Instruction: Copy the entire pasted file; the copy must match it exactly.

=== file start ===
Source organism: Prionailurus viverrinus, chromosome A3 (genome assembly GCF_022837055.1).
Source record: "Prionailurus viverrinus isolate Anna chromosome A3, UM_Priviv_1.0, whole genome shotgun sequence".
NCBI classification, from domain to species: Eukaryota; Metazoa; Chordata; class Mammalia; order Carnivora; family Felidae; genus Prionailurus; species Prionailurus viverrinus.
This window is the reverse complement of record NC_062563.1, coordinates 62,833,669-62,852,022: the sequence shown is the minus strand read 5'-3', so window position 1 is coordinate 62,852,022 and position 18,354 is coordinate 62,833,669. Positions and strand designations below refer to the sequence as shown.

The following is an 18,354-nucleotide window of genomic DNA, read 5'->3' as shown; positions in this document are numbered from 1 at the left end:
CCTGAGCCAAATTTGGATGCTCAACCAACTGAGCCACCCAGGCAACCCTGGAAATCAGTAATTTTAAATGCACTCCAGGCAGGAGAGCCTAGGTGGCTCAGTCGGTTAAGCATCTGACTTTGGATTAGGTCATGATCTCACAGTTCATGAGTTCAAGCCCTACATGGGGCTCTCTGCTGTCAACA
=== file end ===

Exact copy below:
Source organism: Prionailurus viverrinus, chromosome A3 (genome assembly GCF_022837055.1).
Source record: "Prionailurus viverrinus isolate Anna chromosome A3, UM_Priviv_1.0, whole genome shotgun sequence".
NCBI classification, from domain to species: Eukaryota; Metazoa; Chordata; class Mammalia; order Carnivora; family Felidae; genus Prionailurus; species Prionailurus viverrinus.
This window is the reverse complement of record NC_062563.1, coordinates 62,833,669-62,852,022: the sequence shown is the minus strand read 5'-3', so window position 1 is coordinate 62,852,022 and position 18,354 is coordinate 62,833,669. Positions and strand designations below refer to the sequence as shown.

The following is an 18,354-nucleotide window of genomic DNA, read 5'->3' as shown; positions in this document are numbered from 1 at the left end:
CCTGAGCCAAATTTGGATGCTCAACCAACTGAGCCACCCAGGCAACCCTGGAAATCAGTAATTTTAAATGCACTCCAGGCAGGAGAGCCTAGGTGGCTCAGTCGGTTAAGCATCTGACTTTGGATTAGGTCATGATCTCACAGTTCATGAGTTCAAGCCCTACATGGGGCTCTCTGCTGTCAACA